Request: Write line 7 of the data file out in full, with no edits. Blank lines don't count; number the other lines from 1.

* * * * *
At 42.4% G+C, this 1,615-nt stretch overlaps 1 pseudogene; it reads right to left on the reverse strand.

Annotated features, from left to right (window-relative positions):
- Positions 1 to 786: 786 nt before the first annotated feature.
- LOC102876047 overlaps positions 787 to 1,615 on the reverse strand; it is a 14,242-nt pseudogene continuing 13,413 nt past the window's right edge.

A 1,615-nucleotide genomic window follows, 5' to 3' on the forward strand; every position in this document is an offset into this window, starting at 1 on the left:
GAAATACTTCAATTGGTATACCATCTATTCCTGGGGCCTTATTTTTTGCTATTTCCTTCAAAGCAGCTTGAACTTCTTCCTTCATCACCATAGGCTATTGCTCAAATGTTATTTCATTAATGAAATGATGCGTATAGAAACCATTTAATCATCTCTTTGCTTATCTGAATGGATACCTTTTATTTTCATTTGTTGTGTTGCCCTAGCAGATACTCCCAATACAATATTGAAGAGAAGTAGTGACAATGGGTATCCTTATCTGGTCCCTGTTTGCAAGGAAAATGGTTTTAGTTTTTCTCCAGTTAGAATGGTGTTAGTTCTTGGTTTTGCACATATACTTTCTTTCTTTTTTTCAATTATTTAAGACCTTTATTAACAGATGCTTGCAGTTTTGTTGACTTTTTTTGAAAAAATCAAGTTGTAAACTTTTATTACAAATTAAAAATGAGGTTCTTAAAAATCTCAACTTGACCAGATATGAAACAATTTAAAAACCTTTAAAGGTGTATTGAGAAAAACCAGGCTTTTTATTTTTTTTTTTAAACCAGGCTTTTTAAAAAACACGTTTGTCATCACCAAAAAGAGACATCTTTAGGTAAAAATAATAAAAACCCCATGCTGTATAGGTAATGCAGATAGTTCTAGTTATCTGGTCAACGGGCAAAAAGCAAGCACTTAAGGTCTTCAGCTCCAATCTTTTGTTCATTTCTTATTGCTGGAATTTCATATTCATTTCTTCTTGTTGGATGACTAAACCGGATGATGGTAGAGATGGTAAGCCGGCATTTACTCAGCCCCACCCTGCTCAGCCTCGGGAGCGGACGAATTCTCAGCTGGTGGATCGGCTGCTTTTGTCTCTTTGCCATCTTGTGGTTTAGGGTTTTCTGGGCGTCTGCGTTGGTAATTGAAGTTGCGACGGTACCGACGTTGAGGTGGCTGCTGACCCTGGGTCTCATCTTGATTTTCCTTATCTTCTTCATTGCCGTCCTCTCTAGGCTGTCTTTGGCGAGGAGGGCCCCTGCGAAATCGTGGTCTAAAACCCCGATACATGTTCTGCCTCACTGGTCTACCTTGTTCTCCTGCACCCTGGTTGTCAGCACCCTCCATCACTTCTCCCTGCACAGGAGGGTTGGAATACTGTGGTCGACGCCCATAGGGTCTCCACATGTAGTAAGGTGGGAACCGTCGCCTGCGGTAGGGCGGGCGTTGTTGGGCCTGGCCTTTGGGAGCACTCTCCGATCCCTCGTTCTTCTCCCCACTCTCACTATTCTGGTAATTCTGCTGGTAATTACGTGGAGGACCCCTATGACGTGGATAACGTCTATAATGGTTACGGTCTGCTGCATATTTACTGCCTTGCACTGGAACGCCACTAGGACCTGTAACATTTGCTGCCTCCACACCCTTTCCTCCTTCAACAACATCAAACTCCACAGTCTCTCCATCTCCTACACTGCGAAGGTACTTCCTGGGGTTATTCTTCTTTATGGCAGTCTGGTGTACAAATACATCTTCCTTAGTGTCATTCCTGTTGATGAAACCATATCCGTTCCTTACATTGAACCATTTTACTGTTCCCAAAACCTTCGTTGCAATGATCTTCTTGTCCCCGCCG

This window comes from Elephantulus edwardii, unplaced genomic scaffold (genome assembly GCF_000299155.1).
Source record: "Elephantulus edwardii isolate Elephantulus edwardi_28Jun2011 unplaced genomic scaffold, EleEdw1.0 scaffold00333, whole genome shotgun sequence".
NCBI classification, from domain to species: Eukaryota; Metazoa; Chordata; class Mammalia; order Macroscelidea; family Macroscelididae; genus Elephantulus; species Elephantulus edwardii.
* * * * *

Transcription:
This window comes from Elephantulus edwardii, unplaced genomic scaffold (genome assembly GCF_000299155.1).